Monday, November 30, 2015

Top 10: Youth Ministry Lessons From A Guitar Lesson

My 6th grade daughter has recently been taking introductory guitar lessons.  They are set up in a group lesson format with a small group of other students of similar age (6th-8th)  She is the only girl, the rest are boys.

I have been taking our son to his soccer practices, while my wife takes our daughter to her lessons.  She asked if we could switch for the night so I could hear her play and see her lessons. 

As I sat and watched, I started to reflect a bit on 5th-8th grade youth ministry. Here are 10 things I LEARNED from her lesson.  You can draw your own conclusions of my opinion of her instructor... 

10. Students will make mistakes

9. Don't try to be cool

8. Condescending turns kids off

7. Look your student in the eye when you talk to them

6. Teaching is sometimes more about doing and less about talking

5. Take the time to get to know your students

4. Get on your students level

3. Come prepared to teach, you expect your students be prepared to learn

2. You have limited amount of time with your students don't waste it

1. It is about the students not about you!

Tuesday, November 24, 2015

Hint/Help #19: "Active Shooter Training Video" (Volunteer/Leadership)

Not being dramatic or all paraniod-doomsday prepper.... Unfortunately with all the things going on in our world currently, it might be wise to at least have a realistic conversation with your leaders and volunteers about "Active Shooter" plans for your ministry/youth ministry.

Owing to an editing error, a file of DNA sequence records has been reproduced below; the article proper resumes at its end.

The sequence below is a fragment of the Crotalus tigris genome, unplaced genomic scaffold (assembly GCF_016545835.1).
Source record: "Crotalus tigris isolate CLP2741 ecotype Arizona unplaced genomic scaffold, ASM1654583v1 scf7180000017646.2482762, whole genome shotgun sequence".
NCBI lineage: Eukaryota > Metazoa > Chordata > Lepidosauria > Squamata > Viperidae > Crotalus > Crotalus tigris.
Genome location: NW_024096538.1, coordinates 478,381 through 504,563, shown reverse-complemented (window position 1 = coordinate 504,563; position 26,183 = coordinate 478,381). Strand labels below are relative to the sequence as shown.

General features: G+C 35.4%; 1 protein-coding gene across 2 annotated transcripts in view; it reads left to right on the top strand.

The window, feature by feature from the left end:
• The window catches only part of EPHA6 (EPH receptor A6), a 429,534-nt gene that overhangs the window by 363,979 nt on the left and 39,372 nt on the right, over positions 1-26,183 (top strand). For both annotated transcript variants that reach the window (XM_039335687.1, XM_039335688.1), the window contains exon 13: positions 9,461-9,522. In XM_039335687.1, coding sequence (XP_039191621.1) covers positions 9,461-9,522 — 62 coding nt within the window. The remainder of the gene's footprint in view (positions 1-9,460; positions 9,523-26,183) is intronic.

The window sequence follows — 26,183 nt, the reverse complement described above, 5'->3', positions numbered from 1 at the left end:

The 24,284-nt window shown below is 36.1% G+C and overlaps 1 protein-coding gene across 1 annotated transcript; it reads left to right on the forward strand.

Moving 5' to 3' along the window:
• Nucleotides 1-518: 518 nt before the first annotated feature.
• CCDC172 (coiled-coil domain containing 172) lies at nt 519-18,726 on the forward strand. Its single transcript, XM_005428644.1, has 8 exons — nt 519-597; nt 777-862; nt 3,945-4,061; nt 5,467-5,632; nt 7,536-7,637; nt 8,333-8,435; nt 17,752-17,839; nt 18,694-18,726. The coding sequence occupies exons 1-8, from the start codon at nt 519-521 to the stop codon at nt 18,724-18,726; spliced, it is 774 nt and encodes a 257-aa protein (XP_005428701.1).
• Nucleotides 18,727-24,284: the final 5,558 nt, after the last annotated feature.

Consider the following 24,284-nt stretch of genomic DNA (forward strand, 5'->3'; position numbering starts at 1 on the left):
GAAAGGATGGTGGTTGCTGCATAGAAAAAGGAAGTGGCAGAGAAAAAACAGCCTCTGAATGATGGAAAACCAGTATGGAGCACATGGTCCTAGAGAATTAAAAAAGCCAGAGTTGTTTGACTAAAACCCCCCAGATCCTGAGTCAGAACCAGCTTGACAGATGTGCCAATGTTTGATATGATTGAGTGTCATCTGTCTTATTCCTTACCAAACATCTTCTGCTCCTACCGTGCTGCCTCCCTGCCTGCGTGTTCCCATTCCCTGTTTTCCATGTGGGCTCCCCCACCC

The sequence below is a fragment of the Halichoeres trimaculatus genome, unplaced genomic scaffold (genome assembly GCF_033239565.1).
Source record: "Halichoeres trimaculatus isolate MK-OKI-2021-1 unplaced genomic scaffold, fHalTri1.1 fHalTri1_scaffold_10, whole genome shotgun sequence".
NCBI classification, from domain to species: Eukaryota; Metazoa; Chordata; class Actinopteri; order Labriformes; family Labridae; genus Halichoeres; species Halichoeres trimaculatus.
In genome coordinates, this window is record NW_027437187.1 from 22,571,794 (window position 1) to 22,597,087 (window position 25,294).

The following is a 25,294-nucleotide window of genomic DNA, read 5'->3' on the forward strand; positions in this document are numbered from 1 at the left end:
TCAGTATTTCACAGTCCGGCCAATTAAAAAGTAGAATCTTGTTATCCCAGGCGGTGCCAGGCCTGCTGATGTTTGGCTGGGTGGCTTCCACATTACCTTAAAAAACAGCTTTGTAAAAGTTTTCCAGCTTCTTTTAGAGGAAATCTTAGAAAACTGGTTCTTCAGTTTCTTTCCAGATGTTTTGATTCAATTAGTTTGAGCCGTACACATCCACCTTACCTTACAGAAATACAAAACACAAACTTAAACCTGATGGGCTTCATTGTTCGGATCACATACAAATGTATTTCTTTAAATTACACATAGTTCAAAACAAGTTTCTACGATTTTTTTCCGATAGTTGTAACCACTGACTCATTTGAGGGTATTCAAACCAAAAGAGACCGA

Here is a helpful video to start the conversation or to help train your team.  It is something we have recently use with our team.

Wednesday, November 18, 2015

Youth Ministry Couch or Youth Ministry Coach?

You probably have one, I think every ministry I have been a part of over 20 years has had one.  They take on different shapes, colors, and designs. A few have even had some awesome 1970’s flowers They are the youth room couches.  Ours currently is a green ugly sectional monstrosity.  It sits in the very center of our youth cafe.  It is honestly the first thing you see when you walk into the space, and I hate it!   My students however love it, because it is beaten and worn to a point of being comfortable.  Students show up, come in and get comfortable as soon as they are sucked down into it pillows.  The problem is once they have been pulled in they are stuck in it and it is hard to get them out.
During my Jr. high and high school years I played sports, mostly basketball and soccer.  I loved it.  The connection, the teamwork, and the focused purpose were all things that grew and developed me.  While I enjoyed being a part of a team, it was a different kind of enjoyment than just sitting on a couch relaxing.  The reason was the coaches I had.  Each of them pushed me to be better and challenged me to push beyond what I thought I could do. I remember showing up to practices never knowing what to expect as the coach stood waiting.  My coaches were not there to be warm, fuzzy and make me feel comfortable.  Their purpose was to make us better individual players and an overall better team.    How they did that was got us on our feet and moving non-stop.
So as a youth leader which are you…A Youth Room Couch or a Youth Room Coach? 
Youth Room Couch